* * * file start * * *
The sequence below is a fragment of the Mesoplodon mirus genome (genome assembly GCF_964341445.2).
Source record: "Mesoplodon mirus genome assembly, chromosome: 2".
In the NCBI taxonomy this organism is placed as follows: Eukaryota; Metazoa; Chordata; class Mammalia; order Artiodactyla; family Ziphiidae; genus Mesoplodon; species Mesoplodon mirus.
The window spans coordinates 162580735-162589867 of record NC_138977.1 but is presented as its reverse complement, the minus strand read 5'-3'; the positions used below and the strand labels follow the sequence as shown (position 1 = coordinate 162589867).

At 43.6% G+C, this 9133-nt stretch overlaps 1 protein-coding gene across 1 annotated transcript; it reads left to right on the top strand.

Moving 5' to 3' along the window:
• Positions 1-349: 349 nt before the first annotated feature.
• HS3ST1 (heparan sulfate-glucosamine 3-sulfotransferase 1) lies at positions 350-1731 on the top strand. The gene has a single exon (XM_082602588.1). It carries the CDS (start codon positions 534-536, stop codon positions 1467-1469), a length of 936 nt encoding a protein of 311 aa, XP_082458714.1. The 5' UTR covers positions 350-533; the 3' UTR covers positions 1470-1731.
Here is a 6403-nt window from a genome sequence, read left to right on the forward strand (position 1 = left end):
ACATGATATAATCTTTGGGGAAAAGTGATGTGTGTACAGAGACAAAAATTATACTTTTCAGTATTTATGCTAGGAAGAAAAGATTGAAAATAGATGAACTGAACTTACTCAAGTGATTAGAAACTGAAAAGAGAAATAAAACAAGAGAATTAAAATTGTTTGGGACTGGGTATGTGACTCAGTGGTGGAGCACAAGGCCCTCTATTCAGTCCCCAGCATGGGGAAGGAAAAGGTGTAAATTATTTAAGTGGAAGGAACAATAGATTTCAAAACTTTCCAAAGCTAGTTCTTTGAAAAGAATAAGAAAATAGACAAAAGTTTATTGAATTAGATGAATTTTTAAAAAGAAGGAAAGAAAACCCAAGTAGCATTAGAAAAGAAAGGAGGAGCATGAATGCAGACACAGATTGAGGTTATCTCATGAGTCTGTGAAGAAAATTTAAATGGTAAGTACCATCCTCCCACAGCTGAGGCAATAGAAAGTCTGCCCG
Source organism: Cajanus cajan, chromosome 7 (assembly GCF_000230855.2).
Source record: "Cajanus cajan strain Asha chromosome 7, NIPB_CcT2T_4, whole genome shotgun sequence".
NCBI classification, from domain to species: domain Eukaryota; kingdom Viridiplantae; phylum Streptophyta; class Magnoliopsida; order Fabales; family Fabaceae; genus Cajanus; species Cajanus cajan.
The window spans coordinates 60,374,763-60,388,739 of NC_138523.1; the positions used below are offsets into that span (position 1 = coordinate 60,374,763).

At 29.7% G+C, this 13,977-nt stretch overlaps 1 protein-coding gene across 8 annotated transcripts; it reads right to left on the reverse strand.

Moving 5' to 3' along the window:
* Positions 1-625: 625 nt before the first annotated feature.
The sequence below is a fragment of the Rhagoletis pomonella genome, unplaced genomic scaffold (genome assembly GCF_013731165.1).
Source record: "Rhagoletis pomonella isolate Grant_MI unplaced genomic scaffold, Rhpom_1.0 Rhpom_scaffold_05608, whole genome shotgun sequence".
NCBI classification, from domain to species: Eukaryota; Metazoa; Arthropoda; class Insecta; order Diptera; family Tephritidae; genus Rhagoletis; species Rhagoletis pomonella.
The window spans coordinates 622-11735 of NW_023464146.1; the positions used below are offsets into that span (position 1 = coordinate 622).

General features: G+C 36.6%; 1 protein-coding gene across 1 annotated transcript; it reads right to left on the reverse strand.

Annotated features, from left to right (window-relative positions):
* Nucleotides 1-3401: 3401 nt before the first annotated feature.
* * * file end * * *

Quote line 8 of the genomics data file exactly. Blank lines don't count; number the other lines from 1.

• HS3ST1 (heparan sulfate-glucosamine 3-sulfotransferase 1) lies at positions 350-1731 on the top strand. The gene has a single exon (XM_082602588.1). It carries the CDS (start codon positions 534-536, stop codon positions 1467-1469), a length of 936 nt encoding a protein of 311 aa, XP_082458714.1. The 5' UTR covers positions 350-533; the 3' UTR covers positions 1470-1731.